Nigeria and the Islamist militant group Boko Haram have reportedly reached a ceasefire agreement, and the release of over 200 kidnapped schoolgirls. However, there remains some doubt over the recent talks according to new developments.
As reported by the AFP, the Nigerian government and Boko Haram made the agreement last Friday. Nigerian Chief of Defence Staff Air Marshal Alex Badeh said at a meeting in the capital city of Abjuja that the deal was settled. This was after a senior aide to President Goodluck Jonathan, Hassan Tukur, confirmed the news once more with the AFP.
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Jonathan is also expected to declare his bid for re-election in the coming weeks, with positive news about the hostages and the violence likely to give him a political boost.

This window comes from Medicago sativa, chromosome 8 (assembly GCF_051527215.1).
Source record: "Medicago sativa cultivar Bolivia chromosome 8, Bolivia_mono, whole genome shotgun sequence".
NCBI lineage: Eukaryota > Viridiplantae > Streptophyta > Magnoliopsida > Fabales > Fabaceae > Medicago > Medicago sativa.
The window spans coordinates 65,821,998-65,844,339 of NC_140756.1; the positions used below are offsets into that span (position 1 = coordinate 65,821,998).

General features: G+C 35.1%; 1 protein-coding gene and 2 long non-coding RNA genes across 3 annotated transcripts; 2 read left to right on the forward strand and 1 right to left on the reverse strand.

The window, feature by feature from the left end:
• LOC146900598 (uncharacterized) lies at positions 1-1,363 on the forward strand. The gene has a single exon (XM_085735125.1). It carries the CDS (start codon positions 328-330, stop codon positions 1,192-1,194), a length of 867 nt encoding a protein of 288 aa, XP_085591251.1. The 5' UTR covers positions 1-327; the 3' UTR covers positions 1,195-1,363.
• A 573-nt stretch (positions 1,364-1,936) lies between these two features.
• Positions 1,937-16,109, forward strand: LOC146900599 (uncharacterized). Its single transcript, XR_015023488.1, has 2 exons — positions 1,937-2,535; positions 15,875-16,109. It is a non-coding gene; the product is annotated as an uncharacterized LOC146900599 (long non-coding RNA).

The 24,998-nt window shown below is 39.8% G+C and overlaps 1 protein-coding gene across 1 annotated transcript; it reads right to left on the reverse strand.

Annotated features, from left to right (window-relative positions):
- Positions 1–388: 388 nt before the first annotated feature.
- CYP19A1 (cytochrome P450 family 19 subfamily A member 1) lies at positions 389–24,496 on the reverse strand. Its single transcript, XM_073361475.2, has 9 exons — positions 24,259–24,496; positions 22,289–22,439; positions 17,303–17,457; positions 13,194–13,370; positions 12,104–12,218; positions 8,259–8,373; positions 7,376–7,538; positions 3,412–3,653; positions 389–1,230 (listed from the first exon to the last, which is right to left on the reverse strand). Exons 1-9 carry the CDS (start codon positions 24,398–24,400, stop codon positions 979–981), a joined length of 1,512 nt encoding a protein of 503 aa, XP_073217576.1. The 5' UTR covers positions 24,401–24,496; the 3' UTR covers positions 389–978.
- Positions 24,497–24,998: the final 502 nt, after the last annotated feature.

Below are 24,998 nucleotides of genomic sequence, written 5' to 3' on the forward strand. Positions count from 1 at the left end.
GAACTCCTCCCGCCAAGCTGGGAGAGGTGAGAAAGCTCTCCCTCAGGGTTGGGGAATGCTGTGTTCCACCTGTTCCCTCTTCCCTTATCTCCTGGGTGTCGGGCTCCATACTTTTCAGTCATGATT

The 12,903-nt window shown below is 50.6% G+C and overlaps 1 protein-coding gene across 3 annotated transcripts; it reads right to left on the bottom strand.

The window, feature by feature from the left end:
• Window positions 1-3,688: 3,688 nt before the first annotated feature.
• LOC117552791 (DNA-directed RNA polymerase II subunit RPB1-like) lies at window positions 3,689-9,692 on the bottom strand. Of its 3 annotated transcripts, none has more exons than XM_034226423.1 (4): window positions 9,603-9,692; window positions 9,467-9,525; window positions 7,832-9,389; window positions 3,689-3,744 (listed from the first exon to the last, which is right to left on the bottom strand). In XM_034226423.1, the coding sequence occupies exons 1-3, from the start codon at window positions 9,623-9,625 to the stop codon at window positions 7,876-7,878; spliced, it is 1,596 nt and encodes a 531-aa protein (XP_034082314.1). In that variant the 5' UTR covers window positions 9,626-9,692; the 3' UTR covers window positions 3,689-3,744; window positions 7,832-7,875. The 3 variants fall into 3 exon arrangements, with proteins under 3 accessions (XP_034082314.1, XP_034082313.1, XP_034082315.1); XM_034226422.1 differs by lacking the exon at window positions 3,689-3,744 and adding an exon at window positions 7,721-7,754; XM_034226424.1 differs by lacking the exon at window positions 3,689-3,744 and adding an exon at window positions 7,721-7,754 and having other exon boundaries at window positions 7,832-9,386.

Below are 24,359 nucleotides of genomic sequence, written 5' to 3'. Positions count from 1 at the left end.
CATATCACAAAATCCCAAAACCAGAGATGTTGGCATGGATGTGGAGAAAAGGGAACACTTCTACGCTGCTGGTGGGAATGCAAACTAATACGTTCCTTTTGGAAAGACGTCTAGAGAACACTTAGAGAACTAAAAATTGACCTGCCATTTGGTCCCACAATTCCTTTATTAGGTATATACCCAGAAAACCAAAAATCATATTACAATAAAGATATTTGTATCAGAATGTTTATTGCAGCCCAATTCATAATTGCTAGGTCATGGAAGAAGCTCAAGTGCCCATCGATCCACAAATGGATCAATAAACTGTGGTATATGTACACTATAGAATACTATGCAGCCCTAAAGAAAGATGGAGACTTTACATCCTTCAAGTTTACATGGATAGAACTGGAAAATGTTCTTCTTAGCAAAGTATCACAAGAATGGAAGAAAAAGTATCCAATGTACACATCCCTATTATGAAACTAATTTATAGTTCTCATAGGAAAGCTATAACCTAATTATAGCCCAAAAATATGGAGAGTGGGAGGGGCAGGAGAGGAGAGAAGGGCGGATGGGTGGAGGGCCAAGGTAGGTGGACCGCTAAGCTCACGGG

Multiple analysts cast doubt over the credibility of a man called Danladi Ahmadu, whom Tukur claimed represented Boko Haram at the two meetings in neighbouring Chad.
“I have never heard of such a man (Ahmadu) and if Boko Haram wanted to declare a ceasefire it would come from the group’s leader Abubakar Shekau,” said Shehu Sani, a Boko Haram expert who has negotiated with the group before on behalf of the government.
Although Tukur claimed to have spoke with Boko Haram officials via the Chad meetings, the blessing of Shekau does not seem apparent. It also appears that the recent talks in Chad led to the release of 27 hostages and further promises that “Chibok Girls” will be freed.
Ahmadu, thus far claiming to be connected with Boko Haram, has uttered several statements that seemingly contradict his connection with the group, giving rise to assumptions that this could be a political ruse for President Jonathan.
Earlier Sunday, the truce between Nigeria and Boko Haram looked to broken after violence erupted in Nigeria. Officials said that the attacks could have been a splinter insurgent group or criminal gang not affiliated with the Islamist insurgency.
Photo: Medina Dauda/VOA/Public Domain